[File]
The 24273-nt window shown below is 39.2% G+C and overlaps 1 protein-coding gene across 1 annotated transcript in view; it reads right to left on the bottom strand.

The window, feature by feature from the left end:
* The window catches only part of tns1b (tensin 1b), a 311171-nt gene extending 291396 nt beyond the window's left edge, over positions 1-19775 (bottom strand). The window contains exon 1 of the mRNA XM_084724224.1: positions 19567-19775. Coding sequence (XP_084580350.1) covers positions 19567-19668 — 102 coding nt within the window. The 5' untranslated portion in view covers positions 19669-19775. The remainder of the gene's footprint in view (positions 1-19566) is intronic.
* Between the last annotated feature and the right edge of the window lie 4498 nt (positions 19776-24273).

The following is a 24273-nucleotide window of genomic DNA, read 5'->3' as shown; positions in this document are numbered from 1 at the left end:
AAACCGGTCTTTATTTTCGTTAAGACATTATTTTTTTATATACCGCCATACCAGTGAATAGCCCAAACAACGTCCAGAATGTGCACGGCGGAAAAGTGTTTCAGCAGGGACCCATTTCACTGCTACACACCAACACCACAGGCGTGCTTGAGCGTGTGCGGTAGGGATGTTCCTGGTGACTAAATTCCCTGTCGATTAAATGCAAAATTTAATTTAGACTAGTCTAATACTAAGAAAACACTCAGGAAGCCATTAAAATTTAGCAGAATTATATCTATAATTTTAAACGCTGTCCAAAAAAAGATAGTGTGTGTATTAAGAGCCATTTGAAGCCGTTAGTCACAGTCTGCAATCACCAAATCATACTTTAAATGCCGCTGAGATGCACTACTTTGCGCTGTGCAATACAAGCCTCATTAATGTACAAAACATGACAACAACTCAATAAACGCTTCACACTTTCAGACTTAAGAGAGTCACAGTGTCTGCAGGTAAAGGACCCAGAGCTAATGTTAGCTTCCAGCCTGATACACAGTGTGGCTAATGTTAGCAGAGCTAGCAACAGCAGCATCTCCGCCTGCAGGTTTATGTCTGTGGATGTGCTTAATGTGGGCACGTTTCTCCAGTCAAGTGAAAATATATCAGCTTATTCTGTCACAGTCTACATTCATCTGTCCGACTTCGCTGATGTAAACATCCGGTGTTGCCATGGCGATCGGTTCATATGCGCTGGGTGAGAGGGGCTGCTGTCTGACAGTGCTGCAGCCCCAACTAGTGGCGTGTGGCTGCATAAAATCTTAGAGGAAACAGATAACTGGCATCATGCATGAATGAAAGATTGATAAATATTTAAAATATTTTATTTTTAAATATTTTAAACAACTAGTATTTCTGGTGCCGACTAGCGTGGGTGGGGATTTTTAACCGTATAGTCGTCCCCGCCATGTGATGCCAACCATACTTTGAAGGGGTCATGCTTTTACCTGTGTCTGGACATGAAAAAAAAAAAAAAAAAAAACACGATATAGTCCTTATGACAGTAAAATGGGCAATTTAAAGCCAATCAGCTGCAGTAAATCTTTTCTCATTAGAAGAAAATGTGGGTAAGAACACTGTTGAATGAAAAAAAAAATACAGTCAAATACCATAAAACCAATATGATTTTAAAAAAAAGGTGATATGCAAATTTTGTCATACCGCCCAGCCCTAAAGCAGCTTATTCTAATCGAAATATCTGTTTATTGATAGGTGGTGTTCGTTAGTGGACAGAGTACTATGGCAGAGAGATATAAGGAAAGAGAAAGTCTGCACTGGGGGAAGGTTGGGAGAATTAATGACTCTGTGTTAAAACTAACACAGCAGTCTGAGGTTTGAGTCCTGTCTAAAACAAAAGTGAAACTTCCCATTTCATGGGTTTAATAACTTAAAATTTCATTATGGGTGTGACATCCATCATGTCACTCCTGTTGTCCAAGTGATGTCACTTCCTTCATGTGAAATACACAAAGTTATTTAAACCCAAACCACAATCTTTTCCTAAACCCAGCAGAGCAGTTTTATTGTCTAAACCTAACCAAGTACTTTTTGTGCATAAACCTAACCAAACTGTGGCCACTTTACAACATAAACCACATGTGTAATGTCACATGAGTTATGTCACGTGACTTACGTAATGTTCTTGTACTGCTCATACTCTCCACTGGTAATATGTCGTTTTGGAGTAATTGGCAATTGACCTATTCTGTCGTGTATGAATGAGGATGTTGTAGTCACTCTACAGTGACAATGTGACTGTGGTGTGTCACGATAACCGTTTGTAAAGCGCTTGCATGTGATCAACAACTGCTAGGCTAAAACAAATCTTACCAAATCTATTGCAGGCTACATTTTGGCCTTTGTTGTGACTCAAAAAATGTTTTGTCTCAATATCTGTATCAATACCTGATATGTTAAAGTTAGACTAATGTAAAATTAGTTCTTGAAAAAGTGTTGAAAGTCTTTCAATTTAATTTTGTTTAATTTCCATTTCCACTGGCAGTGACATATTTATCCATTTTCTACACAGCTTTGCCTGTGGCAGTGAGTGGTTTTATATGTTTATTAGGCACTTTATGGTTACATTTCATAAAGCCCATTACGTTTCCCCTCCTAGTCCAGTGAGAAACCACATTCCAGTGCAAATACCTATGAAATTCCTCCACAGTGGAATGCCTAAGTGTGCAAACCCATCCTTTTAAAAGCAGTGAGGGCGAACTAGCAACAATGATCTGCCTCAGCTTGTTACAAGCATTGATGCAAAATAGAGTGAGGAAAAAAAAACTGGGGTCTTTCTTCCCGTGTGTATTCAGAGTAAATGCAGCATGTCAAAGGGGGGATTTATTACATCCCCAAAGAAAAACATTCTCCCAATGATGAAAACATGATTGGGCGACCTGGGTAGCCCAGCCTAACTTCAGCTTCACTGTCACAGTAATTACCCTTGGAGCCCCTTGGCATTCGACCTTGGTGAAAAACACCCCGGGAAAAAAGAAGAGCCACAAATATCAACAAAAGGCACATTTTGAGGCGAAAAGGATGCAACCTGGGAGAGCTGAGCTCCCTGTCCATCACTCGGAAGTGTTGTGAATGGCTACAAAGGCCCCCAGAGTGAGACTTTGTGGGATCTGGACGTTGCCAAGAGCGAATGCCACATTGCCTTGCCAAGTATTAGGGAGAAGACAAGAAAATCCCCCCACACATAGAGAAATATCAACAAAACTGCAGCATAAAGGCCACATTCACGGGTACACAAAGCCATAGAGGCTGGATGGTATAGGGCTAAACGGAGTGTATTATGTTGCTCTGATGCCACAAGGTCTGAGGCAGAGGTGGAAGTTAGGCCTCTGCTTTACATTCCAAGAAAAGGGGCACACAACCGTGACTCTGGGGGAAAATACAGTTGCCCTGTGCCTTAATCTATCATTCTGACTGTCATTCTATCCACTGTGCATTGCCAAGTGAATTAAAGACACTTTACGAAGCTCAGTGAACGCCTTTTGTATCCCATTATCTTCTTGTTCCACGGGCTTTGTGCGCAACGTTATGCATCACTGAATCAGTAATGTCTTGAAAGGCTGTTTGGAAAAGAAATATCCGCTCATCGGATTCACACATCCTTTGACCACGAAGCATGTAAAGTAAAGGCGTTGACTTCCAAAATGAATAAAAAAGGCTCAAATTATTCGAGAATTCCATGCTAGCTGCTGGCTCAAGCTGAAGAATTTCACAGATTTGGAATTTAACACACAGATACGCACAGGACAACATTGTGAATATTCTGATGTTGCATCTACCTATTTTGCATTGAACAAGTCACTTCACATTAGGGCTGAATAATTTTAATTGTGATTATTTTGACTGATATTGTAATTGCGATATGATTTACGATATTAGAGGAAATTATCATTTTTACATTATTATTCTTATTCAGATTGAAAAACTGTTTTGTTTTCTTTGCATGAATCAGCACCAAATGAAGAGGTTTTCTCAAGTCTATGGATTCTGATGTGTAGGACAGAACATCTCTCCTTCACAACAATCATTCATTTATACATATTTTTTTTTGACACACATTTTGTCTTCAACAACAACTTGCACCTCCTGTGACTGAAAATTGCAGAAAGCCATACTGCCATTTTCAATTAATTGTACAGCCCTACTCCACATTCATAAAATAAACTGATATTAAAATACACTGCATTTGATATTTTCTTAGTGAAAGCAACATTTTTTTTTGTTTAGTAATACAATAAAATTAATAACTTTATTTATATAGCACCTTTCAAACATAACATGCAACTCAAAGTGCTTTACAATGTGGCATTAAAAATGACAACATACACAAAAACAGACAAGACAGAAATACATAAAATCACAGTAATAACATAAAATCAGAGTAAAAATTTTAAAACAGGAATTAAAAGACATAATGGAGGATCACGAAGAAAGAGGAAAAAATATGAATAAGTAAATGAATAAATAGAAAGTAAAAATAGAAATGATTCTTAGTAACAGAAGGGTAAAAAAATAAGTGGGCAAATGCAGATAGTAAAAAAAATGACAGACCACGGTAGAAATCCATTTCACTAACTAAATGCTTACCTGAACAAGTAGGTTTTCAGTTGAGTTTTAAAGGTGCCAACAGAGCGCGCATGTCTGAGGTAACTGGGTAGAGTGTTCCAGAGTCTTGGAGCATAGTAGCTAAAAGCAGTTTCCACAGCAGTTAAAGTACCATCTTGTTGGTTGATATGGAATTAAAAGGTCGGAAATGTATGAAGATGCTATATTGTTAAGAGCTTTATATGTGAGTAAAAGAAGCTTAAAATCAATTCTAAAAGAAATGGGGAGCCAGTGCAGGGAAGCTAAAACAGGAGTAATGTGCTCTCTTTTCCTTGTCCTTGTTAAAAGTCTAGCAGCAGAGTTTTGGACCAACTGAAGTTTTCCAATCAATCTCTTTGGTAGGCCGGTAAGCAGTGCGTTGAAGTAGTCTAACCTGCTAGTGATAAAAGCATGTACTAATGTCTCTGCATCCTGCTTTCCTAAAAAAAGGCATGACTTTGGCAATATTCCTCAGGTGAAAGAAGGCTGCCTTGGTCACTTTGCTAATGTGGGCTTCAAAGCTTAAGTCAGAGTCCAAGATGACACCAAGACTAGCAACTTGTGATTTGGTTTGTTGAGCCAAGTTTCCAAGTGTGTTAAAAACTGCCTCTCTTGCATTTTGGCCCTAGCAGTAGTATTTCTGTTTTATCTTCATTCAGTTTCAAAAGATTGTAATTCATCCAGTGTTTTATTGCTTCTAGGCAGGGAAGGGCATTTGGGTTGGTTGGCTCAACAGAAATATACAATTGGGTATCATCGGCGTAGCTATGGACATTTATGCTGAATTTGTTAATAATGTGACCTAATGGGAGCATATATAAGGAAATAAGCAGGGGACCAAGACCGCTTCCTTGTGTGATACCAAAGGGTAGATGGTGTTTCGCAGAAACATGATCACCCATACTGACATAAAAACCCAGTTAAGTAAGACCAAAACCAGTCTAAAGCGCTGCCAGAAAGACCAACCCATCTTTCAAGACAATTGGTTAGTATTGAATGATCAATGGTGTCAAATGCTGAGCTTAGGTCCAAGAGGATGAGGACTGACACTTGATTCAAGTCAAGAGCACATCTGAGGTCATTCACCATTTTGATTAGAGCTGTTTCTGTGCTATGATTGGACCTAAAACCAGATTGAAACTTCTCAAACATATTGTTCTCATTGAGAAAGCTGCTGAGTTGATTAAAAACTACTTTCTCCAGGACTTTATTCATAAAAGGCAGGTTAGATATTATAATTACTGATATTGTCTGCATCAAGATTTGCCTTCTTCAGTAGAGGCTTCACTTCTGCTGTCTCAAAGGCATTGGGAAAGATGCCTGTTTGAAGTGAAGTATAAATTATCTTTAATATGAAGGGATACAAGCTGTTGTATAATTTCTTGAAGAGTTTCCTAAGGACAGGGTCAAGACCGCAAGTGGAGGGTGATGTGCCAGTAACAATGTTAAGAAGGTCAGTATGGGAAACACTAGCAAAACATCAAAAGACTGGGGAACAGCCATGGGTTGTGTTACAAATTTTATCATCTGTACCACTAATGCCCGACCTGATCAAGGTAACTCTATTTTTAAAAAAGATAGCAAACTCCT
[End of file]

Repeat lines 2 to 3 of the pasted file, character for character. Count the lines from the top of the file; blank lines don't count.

The window, feature by feature from the left end:
* The window catches only part of tns1b (tensin 1b), a 311171-nt gene extending 291396 nt beyond the window's left edge, over positions 1-19775 (bottom strand). The window contains exon 1 of the mRNA XM_084724224.1: positions 19567-19775. Coding sequence (XP_084580350.1) covers positions 19567-19668 — 102 coding nt within the window. The 5' untranslated portion in view covers positions 19669-19775. The remainder of the gene's footprint in view (positions 1-19566) is intronic.